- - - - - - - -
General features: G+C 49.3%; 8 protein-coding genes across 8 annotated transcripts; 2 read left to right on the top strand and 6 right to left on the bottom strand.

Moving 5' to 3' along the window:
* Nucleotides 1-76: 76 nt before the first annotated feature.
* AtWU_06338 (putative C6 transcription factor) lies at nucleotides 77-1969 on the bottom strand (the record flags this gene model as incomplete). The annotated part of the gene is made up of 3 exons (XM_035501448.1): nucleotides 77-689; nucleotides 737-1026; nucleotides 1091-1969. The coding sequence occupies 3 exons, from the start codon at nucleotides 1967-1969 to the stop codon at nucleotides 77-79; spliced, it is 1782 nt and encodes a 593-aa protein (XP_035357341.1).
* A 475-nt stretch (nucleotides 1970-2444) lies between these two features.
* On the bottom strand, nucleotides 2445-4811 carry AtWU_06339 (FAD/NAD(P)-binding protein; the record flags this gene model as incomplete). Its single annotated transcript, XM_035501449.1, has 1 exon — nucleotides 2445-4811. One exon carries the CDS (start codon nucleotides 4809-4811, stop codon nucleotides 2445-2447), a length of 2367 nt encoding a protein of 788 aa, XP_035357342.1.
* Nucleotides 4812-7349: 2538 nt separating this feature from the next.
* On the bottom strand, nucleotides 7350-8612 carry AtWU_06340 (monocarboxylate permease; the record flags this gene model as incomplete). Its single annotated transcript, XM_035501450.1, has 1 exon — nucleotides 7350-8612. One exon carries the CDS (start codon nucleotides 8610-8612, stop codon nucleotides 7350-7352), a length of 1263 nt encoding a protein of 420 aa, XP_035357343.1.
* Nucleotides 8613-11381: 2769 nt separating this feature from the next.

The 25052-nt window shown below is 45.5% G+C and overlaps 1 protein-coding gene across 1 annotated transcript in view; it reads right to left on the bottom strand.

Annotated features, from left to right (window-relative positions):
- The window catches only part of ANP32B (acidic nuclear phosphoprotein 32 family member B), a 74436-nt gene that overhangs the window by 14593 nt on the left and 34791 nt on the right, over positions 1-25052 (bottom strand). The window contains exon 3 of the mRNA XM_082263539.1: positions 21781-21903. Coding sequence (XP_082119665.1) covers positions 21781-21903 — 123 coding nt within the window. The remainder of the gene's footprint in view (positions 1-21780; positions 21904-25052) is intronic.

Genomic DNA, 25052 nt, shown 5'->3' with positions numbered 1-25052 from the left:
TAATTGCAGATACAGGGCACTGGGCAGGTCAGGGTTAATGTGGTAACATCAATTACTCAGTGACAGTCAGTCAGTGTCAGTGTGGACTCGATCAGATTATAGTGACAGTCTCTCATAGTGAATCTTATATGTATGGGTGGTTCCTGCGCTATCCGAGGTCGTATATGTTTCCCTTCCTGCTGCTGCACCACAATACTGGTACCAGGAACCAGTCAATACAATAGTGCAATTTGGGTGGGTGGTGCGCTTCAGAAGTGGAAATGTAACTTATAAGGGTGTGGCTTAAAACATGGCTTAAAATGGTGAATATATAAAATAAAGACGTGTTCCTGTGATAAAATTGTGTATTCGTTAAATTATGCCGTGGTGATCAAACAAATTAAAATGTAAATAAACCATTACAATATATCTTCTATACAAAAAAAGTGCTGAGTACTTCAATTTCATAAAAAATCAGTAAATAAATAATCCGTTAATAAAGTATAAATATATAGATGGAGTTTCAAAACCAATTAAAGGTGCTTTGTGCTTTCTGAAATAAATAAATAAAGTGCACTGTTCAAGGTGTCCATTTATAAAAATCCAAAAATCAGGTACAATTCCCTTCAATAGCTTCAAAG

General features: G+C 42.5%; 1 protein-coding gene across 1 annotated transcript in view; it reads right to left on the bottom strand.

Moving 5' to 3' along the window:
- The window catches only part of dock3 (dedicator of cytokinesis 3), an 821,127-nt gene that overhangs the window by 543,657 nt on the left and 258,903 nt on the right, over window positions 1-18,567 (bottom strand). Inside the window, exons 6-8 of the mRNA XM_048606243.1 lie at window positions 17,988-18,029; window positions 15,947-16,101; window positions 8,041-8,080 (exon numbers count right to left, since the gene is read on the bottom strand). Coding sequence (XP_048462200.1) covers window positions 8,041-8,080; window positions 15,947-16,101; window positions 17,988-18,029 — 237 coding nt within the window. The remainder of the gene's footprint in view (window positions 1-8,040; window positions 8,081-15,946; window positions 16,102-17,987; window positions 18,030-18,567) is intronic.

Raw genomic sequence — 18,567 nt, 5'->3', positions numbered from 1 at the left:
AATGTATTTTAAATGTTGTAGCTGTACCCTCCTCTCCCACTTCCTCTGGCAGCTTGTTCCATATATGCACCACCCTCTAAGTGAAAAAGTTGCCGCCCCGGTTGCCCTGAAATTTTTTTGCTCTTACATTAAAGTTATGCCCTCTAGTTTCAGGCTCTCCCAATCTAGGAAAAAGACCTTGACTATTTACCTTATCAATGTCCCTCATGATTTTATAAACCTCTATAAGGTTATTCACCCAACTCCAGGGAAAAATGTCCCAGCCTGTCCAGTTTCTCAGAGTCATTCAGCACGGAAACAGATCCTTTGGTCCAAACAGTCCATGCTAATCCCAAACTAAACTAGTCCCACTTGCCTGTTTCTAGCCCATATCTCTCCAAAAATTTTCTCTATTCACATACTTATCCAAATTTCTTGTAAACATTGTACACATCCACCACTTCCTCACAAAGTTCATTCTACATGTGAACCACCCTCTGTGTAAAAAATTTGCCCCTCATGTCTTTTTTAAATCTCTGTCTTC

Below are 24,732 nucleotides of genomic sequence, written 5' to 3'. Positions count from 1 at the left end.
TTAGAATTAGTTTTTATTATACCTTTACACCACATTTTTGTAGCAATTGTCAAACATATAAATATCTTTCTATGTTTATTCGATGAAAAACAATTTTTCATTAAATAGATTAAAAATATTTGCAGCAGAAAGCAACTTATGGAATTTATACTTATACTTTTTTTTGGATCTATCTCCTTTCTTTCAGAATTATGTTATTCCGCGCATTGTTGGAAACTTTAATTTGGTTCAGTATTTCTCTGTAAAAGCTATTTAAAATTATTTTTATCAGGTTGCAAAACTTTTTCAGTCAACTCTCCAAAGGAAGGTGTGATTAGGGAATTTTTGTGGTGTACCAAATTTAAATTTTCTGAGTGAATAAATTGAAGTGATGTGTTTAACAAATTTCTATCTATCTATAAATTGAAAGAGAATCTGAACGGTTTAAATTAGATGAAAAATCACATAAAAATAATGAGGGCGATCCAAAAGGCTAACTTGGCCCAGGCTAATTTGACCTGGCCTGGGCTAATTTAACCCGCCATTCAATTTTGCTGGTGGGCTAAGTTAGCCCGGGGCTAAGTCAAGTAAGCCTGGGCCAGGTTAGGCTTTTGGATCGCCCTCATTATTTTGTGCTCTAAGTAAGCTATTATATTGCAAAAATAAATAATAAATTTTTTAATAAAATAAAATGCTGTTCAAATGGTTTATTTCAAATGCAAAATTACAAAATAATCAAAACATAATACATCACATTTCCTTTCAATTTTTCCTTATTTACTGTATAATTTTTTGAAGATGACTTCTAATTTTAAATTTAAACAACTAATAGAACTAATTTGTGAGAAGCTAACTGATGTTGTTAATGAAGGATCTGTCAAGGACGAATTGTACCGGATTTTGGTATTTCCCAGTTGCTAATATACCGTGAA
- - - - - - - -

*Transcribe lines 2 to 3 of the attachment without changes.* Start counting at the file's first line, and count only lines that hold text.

Moving 5' to 3' along the window:
* Nucleotides 1-76: 76 nt before the first annotated feature.